When hi-tech executive Oded Rose was 16, he received the opportunity of a lifetime. The son of an art teacher and merchant naval officer, his middle-class family could never have afforded to send him to private school. But the young Israeli by chance heard about Pearson College, a two-year boarding school in Canada that offers scholarships to students around the world to study toward the prestigious International Baccalaureate diploma.
Pearson College is part of the little-known United World Colleges movement, a network of 15 schools founded by a German educator in 1962 with the goal of bringing people of different nationalities together to foster peace and prevent further tragedies like World War II. Rose was the only Israeli at the school, but there was also an Egyptian, a Palestinian as well as students from Europe and the Americas. After graduation, Rose returned to Israel to join the army, but his experience at Pearson stayed with him.
“I was 25 when I said to myself, ‘a school like this that teaches peace. We should have one here in Israel, where we really need peace.’”
Twenty-five years later, with little fanfare or publicity, Rose has made his dream a reality.
A year and a half ago he opened EMIS, the Eastern Mediterranean International School, on the campus of Kfar Hayarok, an agricultural youth village located between Tel Aviv and Ramat Hasharon. The school currently hosts 140 students, 20 percent of whom are Israeli Jews and Arabs, 20 percent of whom are Palestinians or citizens of Arab and Muslim countries, with the remaining 60 percent hailing from lands as diverse as Germany, Cambodia, New Zealand, China and Ecuador. Almost all students receive full or partial scholarships, says Rose, funded by Israel’s Ministry of Education, foundations, and private donors. Almost none of the non-Israeli students are Jewish, and there are even students from Afghanistan, Venezuela and Yemen, countries with which Israel has no diplomatic relations.
On a balmy Thursday afternoon in February, EMIS students and staff are cheering and shouting a faculty vs. student match in the bleachers of Kfar Hayarok’s soccer field. Students chat with each other in English, but occasional snippets of Chinese and Arabic can be overheard. Some wear shiny blue soccer jerseys emblazoned with their names, others sport t-shirts with the words “Peace and Sustainability,” the twin mottos of the school, in English, Hebrew and Arabic.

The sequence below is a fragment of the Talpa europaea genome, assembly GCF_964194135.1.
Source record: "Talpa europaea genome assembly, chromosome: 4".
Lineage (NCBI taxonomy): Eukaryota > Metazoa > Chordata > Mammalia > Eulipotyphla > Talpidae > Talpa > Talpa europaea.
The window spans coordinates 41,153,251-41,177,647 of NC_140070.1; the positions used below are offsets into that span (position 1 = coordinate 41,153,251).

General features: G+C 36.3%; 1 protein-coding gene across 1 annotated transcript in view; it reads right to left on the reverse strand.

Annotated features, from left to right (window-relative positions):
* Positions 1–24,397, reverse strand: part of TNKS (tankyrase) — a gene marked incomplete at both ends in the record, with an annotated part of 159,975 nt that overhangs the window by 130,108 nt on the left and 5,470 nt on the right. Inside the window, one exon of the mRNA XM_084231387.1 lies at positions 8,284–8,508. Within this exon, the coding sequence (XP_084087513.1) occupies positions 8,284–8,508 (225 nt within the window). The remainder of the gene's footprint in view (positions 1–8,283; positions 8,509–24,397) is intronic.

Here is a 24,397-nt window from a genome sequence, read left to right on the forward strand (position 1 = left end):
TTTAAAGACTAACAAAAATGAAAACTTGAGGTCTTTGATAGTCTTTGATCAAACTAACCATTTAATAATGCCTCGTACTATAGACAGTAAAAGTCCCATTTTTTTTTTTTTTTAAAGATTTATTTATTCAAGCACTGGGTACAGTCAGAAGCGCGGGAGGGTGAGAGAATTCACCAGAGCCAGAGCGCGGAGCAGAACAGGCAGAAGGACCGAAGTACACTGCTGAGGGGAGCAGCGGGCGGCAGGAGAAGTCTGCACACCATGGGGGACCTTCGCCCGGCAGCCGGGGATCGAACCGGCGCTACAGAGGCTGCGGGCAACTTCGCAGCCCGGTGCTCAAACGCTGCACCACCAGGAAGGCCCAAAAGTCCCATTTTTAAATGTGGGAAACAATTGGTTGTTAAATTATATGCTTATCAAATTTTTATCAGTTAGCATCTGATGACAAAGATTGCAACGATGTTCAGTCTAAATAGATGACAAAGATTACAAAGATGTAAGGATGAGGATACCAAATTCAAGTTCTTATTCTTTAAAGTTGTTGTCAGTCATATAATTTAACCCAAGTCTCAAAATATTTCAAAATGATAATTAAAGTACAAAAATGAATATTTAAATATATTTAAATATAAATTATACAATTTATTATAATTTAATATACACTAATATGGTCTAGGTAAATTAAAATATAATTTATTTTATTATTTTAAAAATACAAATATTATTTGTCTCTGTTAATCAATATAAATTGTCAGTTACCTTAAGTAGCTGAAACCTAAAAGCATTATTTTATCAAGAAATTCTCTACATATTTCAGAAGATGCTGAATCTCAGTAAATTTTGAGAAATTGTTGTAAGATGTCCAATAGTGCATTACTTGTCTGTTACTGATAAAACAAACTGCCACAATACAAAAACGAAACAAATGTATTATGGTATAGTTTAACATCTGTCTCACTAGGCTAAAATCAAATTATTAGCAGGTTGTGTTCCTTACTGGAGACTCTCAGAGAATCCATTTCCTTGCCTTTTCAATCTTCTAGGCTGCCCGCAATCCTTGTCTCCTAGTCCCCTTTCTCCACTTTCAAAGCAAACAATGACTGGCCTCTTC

Maayan Agmon, a student from Israel, says she applied for EMIS after spending a year in Russia, where her mother was an Israeli diplomat.
“I had a choice of going back to my old school or continuing with the international education. There is an American International School in Israel that is very expensive. Here, I got a 90 percent scholarship, so it’s $3,000 a year as opposed to $30,000. Also, I liked the school’s mission, of promoting peace and sustainability through education.”
EMIS appears, to all intents and purposes, to be an elite boarding school, combining rigorous academics with small classrooms, sports, extracurriculars and access to the libraries and classrooms of Tel Aviv University. Some 12th graders in the program have already been accepted to prestigious universities like MIT and Yale. Rose says that full tuition is in fact $30,000 a year, but only a handful of the 140 students pay this amount. One-quarter of students receive full scholarships, another half get 70 to 80 percent of their costs covered and almost all students receive some assistance. Even without media exposure, 250 students from around the world applied for EMIS’s 2015-16 school year, its second year of operation. Only 70 of these applicants were accepted.
Rose says for most of the students at EMIS, the draw isn’t necessarily Israel, but the opportunity to get a first-rate education at a relatively affordable cost.
“There aren’t many schools that offer the International Baccalaureate at high level and offer scholarships to do it, so a lot of people who can’t afford to pay $40,000 or $50,000 come here.”
Maya Kogan, the school’s admissions director, says that prospective students tend also to be interested in world affairs and drawn to the school’s mission. “Our branding is that it’s an opportunity to live in the Middle East with both Israelis and Palestinians and have an academic and social experience.”
Although EMIS has not yet been accepted by the United World College movement, the movement’s ethos informs the school, and many students were recruited to EMIS through referrals by the UWC.